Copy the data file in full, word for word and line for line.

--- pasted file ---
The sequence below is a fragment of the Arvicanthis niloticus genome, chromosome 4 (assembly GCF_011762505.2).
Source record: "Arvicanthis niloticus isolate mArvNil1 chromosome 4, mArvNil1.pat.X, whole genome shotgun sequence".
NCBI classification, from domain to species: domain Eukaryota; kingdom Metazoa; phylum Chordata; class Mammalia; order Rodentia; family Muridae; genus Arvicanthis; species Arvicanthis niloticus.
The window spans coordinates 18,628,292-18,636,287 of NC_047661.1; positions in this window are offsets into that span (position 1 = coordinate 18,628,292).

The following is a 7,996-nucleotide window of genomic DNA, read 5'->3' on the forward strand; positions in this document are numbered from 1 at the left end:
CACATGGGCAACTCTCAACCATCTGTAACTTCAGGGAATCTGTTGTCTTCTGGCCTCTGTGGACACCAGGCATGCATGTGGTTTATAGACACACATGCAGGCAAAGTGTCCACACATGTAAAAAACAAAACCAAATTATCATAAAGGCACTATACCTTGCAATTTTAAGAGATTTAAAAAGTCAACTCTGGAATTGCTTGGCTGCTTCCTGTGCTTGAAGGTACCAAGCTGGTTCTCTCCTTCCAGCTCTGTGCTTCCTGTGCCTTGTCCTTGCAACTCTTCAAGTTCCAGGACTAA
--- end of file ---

The sequence below is a fragment of the Arvicanthis niloticus genome, chromosome 4 (assembly GCF_011762505.2).
Source record: "Arvicanthis niloticus isolate mArvNil1 chromosome 4, mArvNil1.pat.X, whole genome shotgun sequence".
NCBI classification, from domain to species: domain Eukaryota; kingdom Metazoa; phylum Chordata; class Mammalia; order Rodentia; family Muridae; genus Arvicanthis; species Arvicanthis niloticus.
The window spans coordinates 18,628,292-18,636,287 of NC_047661.1; positions in this window are offsets into that span (position 1 = coordinate 18,628,292).

The following is a 7,996-nucleotide window of genomic DNA, read 5'->3' on the forward strand; positions in this document are numbered from 1 at the left end:
CACATGGGCAACTCTCAACCATCTGTAACTTCAGGGAATCTGTTGTCTTCTGGCCTCTGTGGACACCAGGCATGCATGTGGTTTATAGACACACATGCAGGCAAAGTGTCCACACATGTAAAAAACAAAACCAAATTATCATAAAGGCACTATACCTTGCAATTTTAAGAGATTTAAAAAGTCAACTCTGGAATTGCTTGGCTGCTTCCTGTGCTTGAAGGTACCAAGCTGGTTCTCTCCTTCCAGCTCTGTGCTTCCTGTGCCTTGTCCTTGCAACTCTTCAAGTTCCAGGACTAA